Last week, I found out that the skin of a Honey Badger was so durable, that it could withstand a machete, arrows, and spears.  I suppose there can be some real value in having thick skin.  And off my mind went…

I read a book a couple years ago which discussed the concept of not taking anything personally.  The idea is that whatever someone was saying about you or to you, was a reflection of how they were experiencing their reality, more than it was a reflection of you.  If a random stranger yelled a racial slur at you, there’s a good chance that outburst had more to do with them than it did with you.  Even if that random stranger said something flattering, the premise is the same.  The goal is to understand why something is being said, rather than to take what is being said at face value.

I think there’s a lot of wisdom in this approach.  There are times where someone paid me a compliment that I really enjoyed hearing, and instead of understanding why they had paid me a compliment, I accepted it as a true statement.  Later, I would discover that I had been misled, not because the other person was malicious in their intentions, but because I misunderstood their perspective or what they were trying to communicate.  If your priority is to have an accurate understanding of the world, you need to be mindful of the prejudice and bias of how others see the world – even when it’s in your favor.

While I appreciate how this approach has helped keep my ego in check, it’s arguably most effective as a defensive measure.  While I’m not perfect, I do my best to walk through life without fear, anger, or hate.  And I’m getting pretty darn good at it.  How?  I walk through life with the confidence of a Honey Badger.

I wasn’t born with thick skin.  These callouses were earned.  A lot of it was scar tissue.

I entered into adulthood understanding that sensitivity was not always a strength.  Being sensitive worked against me more often that it worked in my favor because a high degree of sensitivity would bypass my ability to think about things rationally – and I would just react.  More often than not, these reactions were extremely counter-productive.  I had to learn to handle things differently.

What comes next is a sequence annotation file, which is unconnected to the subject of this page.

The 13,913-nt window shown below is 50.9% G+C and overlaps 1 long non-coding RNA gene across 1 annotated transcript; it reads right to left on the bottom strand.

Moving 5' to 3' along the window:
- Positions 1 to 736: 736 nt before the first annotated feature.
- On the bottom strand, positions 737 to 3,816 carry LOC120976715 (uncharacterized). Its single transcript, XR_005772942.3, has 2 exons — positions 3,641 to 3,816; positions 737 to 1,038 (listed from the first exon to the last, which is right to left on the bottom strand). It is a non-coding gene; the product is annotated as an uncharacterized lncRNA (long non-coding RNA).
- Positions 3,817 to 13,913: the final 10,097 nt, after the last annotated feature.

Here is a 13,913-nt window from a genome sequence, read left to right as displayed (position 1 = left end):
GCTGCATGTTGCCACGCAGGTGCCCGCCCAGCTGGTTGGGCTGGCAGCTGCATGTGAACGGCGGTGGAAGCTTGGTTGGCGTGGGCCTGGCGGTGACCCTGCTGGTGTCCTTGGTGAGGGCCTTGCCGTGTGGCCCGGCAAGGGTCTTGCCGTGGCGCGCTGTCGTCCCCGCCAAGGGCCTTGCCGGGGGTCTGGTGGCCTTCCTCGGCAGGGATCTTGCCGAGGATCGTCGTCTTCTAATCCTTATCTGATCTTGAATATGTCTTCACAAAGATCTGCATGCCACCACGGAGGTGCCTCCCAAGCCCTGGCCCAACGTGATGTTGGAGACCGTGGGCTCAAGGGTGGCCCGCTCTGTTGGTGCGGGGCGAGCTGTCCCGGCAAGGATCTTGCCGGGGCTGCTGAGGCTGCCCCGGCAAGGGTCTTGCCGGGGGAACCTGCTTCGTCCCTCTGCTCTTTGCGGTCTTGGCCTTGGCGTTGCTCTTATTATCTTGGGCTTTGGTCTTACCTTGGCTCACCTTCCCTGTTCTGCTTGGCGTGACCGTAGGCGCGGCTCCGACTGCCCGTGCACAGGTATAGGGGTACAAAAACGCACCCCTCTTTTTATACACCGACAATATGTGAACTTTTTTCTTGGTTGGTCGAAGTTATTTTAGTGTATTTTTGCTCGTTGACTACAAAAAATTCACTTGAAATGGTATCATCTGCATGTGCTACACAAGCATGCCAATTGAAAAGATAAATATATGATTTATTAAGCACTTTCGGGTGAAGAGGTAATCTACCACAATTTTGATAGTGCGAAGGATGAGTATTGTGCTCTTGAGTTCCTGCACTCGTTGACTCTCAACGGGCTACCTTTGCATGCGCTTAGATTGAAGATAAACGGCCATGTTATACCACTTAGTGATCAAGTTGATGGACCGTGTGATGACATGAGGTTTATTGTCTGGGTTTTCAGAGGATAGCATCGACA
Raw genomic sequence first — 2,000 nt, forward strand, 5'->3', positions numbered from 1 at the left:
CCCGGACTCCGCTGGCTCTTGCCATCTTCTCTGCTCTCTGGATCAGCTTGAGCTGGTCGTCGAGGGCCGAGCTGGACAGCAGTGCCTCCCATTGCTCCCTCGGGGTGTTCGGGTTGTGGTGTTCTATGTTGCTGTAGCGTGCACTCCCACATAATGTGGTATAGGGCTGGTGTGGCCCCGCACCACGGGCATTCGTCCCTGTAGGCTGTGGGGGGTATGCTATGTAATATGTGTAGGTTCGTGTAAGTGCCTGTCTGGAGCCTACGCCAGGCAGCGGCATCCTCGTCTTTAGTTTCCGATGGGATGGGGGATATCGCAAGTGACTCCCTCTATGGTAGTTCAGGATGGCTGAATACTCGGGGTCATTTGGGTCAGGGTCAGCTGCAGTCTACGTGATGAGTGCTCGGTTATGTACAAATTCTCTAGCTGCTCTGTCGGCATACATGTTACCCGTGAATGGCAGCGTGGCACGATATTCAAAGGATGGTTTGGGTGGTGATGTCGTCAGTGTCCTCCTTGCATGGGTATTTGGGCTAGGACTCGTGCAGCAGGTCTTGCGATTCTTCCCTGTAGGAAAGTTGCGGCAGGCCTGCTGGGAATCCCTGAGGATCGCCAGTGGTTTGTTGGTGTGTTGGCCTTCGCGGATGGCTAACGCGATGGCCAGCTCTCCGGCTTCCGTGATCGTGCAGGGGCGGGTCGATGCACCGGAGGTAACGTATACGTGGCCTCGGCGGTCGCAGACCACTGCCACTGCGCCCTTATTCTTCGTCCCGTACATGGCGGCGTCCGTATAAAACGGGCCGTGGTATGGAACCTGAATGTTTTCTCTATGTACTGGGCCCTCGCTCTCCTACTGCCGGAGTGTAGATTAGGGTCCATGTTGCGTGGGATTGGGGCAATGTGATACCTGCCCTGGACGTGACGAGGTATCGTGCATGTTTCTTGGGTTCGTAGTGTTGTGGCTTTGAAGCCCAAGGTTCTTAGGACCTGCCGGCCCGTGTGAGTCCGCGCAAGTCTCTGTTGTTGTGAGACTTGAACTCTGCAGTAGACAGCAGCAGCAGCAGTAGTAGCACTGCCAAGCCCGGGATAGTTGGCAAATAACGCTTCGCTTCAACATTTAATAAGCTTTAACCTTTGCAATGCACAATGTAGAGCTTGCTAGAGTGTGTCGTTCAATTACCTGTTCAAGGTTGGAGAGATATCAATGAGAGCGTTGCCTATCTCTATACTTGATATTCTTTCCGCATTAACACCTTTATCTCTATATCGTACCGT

In my 20s, I learned the value of rational thought.  Emotions and sensitivity became something to control, not something which I would let control me.  Someone could call me the meanest thing they could come up with, and I’d be more likely to end up at a point of compassion than of anger.  I would also have more confidence in my ability to turn that person into a friend than an enemy.  And even if I couldn’t make any progress with that individual, I could move on from the situation knowing that I handled the situation the best I could and that I may have created an opening for someone else down the road.  There was something enlightened about this approach, and yet it left me feeling invincible.

I now walk through life with the confidence of a Honey Badger, knowing that there’s very little that others can do to hurt me.  And it’s changed the way I see the world.  Without fear, there is no hate.  Without hate, there is no anger.  Without fear, hate, or anger, Love is a much more natural state of mind.  Walking through life, ready to love… I can’t help but think this is a far more productive approach than walking through life ready to fear.

Now in my 30s, I’m trying to incorporate a more balanced approach, inclusive of sensitivity and emotions.  These days, I understand sensitivity to be like a dial on an instrument which collects data. If you turn the dial to zero, then you’ll collect no new information and you might as well not have the instrument at all.  If you turn the dial on the instrument to 100, you better have the ability to process all that information accurately.  I suspect that most people have a hard time adjusting that dial themselves.  I’ve seen a lot of men out there who have set that dial as low as possible and go through life too insensitive to notice the emotional nuances of those around them.  I’ve also seen a lot of women out there who have their dial set rather high, and go through life overly sensitive to the actions and words of those around them.  I doubt either is healthy.